Unazuki Onsen is a photogenic hot spring place near the entrance of the Kurobe Gorge in the Japanese Alps. The Shin Yamabiko Bridge takes you to the entry point of the gorge. From the largest public bath in Unazuki - Tochinoyu - you will have a great view overlooking the river, the gorge and the trains that drive through the Kurobe valley.
- UNAZUKI - TAKAYAMA
You will drive south through the Japanese Alps to Takayama. Takayama is located in the north of the Gifu-ken district, surrounded by mountains. Takayama has traditionally been a small and traditional town. Although the city has been modernised in recent decades, many original buildings can still be found here. In a few preserved streets in the heart of the city you will find the old private houses. Today, most have been turned into shops, workshops or museums, but there are also still a few original sake breweries to be found that offer sake tasting.
- TAKAYAMA - KANAWAZA VIA NOTOPENINSULA
The drive from Takayama to Kanazawa is not long so you can combine this with a detour via Noto peninsula, which extends north of the city of Kanazawa in the Sea of Japan. You will pass peaceful fishing villages and beautiful coastlines before arriving in Kanazawa during the day. Kanazawa has one of the most beautiful gardens in all of Japan! The Kenrokuen garden, for example, previously belonged to Kanazawa Castle and is still in the same condition as the Maeda family designed it.
In the garden you will find ponds, waterfalls, bridges, tea houses and many flowers. The name ‘Kenrokuen’ literally means ‘Garden of the six heights’, referring to the six essential characteristics of a perfect garden: spatial, separate, artificiality, antiquity, lots of water and panoramic views. Nagamachi, the old Samurai district, is also located in Kanazawa. In this district you can still find old samurai houses, the best known is the Nomura-ke residence. Here, you will get a good idea of the Samurai lifestyle.
- KANAZAWA - KYOTO
You will leave the Alpine region to drive south along Honshu to the old capital Kyoto. Kyoto appeals to the imagination of all travellers to Japan and is almost synonymous with a visit to the country.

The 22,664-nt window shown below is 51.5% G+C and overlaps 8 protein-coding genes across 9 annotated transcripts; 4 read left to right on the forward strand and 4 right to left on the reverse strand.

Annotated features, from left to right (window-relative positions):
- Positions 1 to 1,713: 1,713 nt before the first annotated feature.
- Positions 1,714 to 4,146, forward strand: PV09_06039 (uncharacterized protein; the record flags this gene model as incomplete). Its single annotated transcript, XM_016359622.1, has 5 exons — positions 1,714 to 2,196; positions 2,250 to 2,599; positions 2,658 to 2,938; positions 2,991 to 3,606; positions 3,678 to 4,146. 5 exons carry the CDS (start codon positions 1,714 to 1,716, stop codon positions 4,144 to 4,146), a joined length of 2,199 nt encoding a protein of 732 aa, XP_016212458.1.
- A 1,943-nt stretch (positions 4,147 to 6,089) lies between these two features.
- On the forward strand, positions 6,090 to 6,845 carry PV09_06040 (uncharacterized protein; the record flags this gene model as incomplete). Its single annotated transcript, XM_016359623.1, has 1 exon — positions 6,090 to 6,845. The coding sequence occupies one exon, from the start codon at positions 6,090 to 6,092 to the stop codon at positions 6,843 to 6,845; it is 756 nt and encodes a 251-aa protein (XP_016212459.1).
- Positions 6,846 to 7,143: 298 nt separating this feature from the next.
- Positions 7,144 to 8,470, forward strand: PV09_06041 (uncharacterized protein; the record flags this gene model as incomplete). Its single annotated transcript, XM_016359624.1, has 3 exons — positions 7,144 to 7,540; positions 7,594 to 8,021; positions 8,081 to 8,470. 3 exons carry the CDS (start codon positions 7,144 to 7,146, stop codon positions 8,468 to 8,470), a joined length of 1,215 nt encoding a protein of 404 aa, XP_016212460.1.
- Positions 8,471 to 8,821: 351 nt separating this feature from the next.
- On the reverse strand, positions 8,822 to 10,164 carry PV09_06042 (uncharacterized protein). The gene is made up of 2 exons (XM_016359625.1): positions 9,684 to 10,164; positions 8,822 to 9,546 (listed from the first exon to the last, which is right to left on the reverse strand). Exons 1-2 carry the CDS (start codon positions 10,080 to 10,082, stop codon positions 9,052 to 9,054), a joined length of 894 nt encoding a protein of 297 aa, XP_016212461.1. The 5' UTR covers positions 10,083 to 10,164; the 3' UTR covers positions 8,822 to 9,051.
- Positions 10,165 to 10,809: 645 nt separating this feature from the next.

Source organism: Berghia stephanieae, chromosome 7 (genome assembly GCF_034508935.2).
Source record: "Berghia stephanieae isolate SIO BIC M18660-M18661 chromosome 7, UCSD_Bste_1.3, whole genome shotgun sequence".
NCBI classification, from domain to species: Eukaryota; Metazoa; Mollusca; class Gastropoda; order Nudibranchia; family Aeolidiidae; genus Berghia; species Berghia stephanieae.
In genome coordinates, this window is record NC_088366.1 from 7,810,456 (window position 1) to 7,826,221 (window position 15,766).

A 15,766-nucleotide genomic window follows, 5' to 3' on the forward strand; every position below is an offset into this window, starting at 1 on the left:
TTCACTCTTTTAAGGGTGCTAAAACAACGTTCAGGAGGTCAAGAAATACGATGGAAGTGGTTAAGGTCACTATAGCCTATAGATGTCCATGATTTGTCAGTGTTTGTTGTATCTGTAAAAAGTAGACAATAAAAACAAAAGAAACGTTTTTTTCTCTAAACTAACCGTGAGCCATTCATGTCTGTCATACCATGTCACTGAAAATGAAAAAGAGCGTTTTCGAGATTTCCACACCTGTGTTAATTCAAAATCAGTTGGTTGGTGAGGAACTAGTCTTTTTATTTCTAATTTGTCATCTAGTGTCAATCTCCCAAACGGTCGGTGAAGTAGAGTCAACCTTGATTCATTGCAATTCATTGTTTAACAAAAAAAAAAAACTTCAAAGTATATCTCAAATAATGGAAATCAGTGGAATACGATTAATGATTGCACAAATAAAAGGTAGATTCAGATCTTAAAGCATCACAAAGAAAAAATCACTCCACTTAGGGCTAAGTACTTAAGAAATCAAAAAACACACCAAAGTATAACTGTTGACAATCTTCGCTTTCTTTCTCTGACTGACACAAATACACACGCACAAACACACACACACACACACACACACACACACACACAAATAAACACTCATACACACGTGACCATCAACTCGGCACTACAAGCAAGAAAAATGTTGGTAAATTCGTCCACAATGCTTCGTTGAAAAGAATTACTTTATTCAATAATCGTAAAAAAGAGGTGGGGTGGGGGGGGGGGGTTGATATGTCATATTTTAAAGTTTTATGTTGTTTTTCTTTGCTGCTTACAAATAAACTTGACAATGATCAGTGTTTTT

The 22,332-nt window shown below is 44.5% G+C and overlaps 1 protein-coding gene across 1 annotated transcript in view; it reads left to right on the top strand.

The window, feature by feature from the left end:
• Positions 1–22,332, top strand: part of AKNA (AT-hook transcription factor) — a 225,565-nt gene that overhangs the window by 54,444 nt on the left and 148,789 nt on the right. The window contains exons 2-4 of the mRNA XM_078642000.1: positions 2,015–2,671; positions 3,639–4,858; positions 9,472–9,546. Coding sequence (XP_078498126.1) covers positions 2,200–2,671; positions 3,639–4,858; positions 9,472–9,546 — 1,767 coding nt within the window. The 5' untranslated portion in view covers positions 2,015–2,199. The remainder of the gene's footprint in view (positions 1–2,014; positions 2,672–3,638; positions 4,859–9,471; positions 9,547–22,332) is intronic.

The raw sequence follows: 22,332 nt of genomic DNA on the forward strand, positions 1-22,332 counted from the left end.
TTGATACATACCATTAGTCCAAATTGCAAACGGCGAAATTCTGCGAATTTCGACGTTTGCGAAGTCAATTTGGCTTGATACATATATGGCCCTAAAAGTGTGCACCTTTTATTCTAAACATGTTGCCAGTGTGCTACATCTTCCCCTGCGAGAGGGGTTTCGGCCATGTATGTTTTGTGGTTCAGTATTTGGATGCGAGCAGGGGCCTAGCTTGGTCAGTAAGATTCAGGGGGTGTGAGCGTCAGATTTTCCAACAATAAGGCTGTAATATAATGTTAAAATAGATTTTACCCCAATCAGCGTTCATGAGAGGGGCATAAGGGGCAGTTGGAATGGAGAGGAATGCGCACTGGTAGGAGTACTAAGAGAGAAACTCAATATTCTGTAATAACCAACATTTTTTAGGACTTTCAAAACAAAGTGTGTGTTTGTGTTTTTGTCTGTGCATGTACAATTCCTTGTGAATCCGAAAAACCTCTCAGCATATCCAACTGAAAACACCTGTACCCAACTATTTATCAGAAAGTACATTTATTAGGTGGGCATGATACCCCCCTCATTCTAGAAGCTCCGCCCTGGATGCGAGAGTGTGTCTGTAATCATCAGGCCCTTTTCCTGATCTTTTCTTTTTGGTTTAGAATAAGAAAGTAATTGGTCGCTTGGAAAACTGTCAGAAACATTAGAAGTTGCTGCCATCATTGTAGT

Here you can see, feel and smell the Japanese traditions that are still very much alive between the cracks of ultramodern society. Kyoto, the ancient capital of Japan, blossomed during the Heian period.
During this time, the sophisticated court culture developed around the imperial palace. The mysterious geisha culture finds its origin here. In Kyoto you can admire the most famous Shinto shrines, Buddhist temples and the most famous Japanese gardens.
In the west of the city you can admire the beautiful Golden Pavilion of the Kingakuji, but be prepared for droves of Japanese school classes! To the west is the Ryôanji Temple, with perhaps the most famous Zen garden in all of Japan.
Within the city limits you will also find the Sanjûsangendô, with as many as 1001 lifesize images of Kannon, the boddhisattva of compassion. The Kiyômizu-dera is a beautiful temple located on a large wooden plateau overlooking the city. The small surrounding streets are full of small pottery shops where you can buy many beautiful items. Be sure to walk along the Philosopher’s Path, which you can combine with a visit to the Ginkakuji Temple, the Hônen-in and Nanzenji.
- KYOTO - IYA VALLEY VIA SECTION 88 TEMPLE ROUTE
You will drive from Honshu island to Shikoku island. This is the smallest and least populated of the four main islands of Japan. It is synonymous with the 88 Temple Route, a unique and long pilgrimage of no less than 1200 kilometres.
The 88 Temple Route, also known as the Shikoku Henro Pilgrimage Route, consists of 88 ‘official’ temples and numerous other sacred sites scattered around the island. Drive towards the Iya Valley straight through the Oboke Gorge, a rocky, wooded gorge with a clear blue river roaring through it.
The Kazurabashi Bridge is the largest of the three remaining characteristic vine bridges in the Iya Valley. The bridges are made of lianas and used to be the only way to reach the other side of the river.
- IYA VALLEY - BEPPU
You will leave Shikoku island and drive to the southern main island of Kyushu.
In Beppu, you can see the big steam clouds rising in the distance from the hot spring baths scattered around the city. In addition to the hot spring baths, there are mud baths, sand baths and steam baths. You can visit the Beppu ‘hells’, the volcanic springs that are too hot to soak in but impressive to see.